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Future Stars: Judge and Bellinger

While there was some concern about offense the past few years, thanks to increases in strikeouts and hence decreases in runs, this season has very well put those concerns to rest. While some have speculated it’s because of a juiced ball, one where the seams are tighter and lowered, hurting the break on the ball and allowing it to travel farther – regardless of the cause, it has allowed for a more entertaining look for the fans.

Some of the usual suspects have topped home run leader charts this year, like Giancarlo Stanton, but what is refreshing to see is an influx of young talent in the leaderboards. In the American League, Aaron Judge has already set the rookie record for homers with 50, and in the National League Cody Bellinger is making noise with his 39 bombs over in LA.

As impressive as both youngsters are, there are some questions surrounding their future and if they can maintain the production level displayed in 2017. Let’s take a look at how these two rookies have reached unprecedented levels of power success, and what’s to come for them as they get older and mature.

I’ve written at decent length earlier in the season about Aaron Judge, as he worked to make his strikeout rate somewhat manageable while making his walk rate elite. He still set rookie records for both, officially the holder of rookie records for the three true outcomes, something of a sabermetrician’s dream. Judge’s 30.8% strikeout rate is still concerning, although a little less so since his game does depend on swinging at full strength so often. His patience has also helped quell some concerns; an 18.5% walk rate and 24.9% chase rate are both some of the best marks in the league.

Judge’s batted ball profile is pretty standard, and certainly doesn’t seem to match his 50 homer total. His 43.0% fly ball rate is good, although it leaves something to be desired if we hope to see Judge improve on this season’s total. It’s required a 35.2% HR/FB rate for him to get as many out of the park as he has, something that’s tough to sustain even in Yankees Stadium.

Aaron Judge is no doubt one of the brightest young stars in the game at this point. His 170 wRC+ as a rookie speaks for itself, as does the 50 homer threshold he reached. But there are concerns about his strikeouts, even with the excellent patience, as well as some luck he might be getting by over a third of his fly balls finding their way over the fence. By no means do we need to start selling on him, but don’t think Aaron Judge has a peak any higher than this.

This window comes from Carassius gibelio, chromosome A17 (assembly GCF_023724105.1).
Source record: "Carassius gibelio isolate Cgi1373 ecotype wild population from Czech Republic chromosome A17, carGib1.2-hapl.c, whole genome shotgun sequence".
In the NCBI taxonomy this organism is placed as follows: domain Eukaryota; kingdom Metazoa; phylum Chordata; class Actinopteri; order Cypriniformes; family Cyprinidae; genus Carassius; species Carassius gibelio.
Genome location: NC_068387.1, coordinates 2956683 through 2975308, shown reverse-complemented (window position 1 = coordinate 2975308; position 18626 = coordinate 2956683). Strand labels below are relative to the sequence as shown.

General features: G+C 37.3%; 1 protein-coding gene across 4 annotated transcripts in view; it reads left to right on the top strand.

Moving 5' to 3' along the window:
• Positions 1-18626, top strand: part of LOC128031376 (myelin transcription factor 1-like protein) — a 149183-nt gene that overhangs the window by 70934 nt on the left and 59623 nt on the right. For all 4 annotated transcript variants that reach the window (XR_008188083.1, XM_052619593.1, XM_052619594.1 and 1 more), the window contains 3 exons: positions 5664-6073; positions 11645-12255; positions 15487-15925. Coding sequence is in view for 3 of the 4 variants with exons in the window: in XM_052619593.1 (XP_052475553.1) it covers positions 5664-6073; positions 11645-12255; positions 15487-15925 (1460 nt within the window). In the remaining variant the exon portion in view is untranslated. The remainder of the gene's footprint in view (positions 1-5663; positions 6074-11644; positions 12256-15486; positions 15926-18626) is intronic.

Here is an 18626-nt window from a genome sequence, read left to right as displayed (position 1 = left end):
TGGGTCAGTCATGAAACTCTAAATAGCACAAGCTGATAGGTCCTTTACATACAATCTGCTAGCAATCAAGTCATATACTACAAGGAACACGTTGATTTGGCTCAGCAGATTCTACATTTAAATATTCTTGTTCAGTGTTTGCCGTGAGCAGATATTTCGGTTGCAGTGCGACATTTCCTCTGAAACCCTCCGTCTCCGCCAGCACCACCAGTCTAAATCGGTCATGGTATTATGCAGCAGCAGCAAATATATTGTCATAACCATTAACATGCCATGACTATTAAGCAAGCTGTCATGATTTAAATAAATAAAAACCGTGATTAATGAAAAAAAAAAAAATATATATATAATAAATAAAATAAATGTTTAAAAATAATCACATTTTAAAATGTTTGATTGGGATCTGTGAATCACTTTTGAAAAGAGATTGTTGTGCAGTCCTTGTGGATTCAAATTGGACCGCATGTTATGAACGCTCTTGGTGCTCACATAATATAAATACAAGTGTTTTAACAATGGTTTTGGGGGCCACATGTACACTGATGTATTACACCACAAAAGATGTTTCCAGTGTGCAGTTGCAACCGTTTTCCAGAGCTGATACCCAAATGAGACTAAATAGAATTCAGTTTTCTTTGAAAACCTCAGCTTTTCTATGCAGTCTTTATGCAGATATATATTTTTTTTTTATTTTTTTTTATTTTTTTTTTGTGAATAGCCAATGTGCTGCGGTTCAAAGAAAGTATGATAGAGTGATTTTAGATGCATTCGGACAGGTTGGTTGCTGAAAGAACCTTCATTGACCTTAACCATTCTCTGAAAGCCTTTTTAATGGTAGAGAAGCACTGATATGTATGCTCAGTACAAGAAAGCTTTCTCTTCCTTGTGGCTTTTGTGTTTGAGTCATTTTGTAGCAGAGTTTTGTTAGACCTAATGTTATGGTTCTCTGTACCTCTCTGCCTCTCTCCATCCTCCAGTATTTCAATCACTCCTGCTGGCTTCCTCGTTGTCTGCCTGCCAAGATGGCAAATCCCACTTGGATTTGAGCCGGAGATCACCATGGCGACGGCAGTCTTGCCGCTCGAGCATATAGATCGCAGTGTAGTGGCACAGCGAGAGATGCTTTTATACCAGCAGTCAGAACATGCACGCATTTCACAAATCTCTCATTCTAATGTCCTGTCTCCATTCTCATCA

It’s starting to feel like every year the Dodgers just pull some magical prospect out of their farm system, and this year has been no different with Cody Bellinger. In his first taste of the show, Bellinger has smashed pitchers to a 142 wRC+ thanks to his huge power output – a .322 isolated slugging. While his wiry frame doesn’t fit the build of Judge, who certainly looks the part of the power hitter, Bellinger’s peripherals are just as good, perhaps even better.

He strikes out at a very reasonable 26.0% rate, and while his walks are above average at 11.7%, they are not as elite as Judge. What Bellinger has done fantastically is get the ball into the air, with a 47.0% fly ball rate. In turn, his 25.7% HR/FB rate is more than repeatable, not to mention he has the ability in some years, with enough luck, to go over that number and bust out for even more homers, similar to what Judge did this year.

Bellinger’s walk rates are surprising for someone with such power, but it looks like the league will start to catch up to this soon. His 27.5% chase rate is excellent, and would predict a walk rate better than his current one. Not to mention pitchers will eventually have to respect him more often, or he’ll continue to launch missiles all over Dodger Stadium. Bellinger not only is a force this year, but has room to grow and project beyond what we have seen.

Aaron Judge and Cody Bellinger are the two most promising hitters in the game today. Both will remain topics of MVP discussions for the better part of the next decade plus. And although there seems to be a gap in performance this year, the reality is that it isn’t big at all, if it even exists. Judge used a whole lot of luck to get to his great season, while Bellinger still has more room to grow as a player. Both are players here to stay,so  don’t be afraid to invest in either one.

 

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James Krueger
James lives in Tampa, Florida and is often one of the 10,000 people you can see at Rays' home games. He's a huge fan of prospects, loves analyzing swing mechanics, and will eat a "Top 100" list for breakfast. Dynasty leagues are his forte, especially rebuilding teams; building a farm system is the best part.
James Krueger

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One comment on “Future Stars: Judge and Bellinger

  1. Good article with the comparisons between the two rookie stalwarts. I would expect to see Rhys Hoskins in the same group, next year. He may have the best hit tool of the three, as well. Its too bad we didn’t get to see more of Hoskins in the Bigs earlier.

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